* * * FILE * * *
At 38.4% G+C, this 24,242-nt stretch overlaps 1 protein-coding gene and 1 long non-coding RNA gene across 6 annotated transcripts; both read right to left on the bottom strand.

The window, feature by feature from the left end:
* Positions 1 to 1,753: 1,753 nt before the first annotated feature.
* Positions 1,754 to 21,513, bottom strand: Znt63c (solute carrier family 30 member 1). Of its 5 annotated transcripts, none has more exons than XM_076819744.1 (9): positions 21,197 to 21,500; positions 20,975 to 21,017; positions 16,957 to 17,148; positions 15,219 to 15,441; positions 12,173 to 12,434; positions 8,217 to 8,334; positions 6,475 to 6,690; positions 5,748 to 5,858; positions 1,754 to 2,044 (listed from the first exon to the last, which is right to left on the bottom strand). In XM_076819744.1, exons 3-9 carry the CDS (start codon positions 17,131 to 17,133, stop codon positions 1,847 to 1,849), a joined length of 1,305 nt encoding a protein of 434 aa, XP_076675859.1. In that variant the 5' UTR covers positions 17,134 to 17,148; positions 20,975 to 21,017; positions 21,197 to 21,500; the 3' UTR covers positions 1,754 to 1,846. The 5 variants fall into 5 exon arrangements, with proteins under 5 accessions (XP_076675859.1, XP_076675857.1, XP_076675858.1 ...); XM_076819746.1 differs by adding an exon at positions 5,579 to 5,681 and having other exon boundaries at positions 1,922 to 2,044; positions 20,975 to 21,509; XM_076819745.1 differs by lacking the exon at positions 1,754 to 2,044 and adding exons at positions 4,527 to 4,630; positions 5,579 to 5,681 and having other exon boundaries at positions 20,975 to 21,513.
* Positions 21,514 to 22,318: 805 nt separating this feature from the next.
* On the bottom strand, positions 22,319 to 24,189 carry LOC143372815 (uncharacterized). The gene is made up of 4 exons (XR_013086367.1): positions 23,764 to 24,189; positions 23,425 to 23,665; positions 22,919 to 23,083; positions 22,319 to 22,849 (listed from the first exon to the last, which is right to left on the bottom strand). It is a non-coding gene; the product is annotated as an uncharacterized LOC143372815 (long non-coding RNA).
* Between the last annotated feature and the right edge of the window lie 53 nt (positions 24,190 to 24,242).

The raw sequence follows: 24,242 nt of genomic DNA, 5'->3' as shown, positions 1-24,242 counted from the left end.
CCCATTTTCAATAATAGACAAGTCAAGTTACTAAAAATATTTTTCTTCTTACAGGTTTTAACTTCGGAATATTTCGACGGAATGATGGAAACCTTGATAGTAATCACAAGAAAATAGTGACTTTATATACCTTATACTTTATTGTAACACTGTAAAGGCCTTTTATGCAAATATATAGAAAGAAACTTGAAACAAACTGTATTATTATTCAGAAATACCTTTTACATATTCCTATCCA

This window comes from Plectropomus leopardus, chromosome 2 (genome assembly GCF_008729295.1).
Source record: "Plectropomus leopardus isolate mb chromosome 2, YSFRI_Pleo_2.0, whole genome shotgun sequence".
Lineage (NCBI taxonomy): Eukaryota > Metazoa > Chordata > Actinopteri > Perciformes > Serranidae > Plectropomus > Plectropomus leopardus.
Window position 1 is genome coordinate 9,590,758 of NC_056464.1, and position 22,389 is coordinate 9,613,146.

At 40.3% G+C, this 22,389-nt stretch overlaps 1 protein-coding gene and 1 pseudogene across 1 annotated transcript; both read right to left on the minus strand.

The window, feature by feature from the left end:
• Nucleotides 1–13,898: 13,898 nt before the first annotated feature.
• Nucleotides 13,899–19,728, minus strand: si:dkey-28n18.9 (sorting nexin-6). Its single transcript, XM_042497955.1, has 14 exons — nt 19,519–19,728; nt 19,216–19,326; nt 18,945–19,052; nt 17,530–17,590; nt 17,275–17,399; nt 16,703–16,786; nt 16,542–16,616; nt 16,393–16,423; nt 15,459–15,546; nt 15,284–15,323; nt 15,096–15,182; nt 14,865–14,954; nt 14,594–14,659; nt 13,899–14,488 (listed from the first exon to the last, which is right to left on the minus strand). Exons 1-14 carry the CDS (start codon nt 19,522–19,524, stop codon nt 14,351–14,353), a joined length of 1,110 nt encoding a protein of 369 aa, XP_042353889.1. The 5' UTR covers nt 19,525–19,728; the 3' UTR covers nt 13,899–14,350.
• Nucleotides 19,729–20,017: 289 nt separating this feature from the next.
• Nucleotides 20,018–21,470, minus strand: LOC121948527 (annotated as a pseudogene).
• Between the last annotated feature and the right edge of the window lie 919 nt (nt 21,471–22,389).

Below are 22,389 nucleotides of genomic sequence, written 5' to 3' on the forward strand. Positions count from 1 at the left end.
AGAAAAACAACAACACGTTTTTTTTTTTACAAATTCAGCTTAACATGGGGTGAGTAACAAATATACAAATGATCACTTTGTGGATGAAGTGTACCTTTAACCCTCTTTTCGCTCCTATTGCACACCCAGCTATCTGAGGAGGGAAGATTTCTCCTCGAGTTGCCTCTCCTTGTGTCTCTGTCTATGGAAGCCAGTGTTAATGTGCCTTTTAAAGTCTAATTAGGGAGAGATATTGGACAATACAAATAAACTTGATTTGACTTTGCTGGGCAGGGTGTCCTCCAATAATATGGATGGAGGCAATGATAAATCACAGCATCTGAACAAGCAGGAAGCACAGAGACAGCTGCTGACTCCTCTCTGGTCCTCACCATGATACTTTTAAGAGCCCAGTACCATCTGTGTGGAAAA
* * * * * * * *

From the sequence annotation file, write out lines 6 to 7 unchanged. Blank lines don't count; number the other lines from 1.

* On the bottom strand, positions 22,319 to 24,189 carry LOC143372815 (uncharacterized). The gene is made up of 4 exons (XR_013086367.1): positions 23,764 to 24,189; positions 23,425 to 23,665; positions 22,919 to 23,083; positions 22,319 to 22,849 (listed from the first exon to the last, which is right to left on the bottom strand). It is a non-coding gene; the product is annotated as an uncharacterized LOC143372815 (long non-coding RNA).
* Between the last annotated feature and the right edge of the window lie 53 nt (positions 24,190 to 24,242).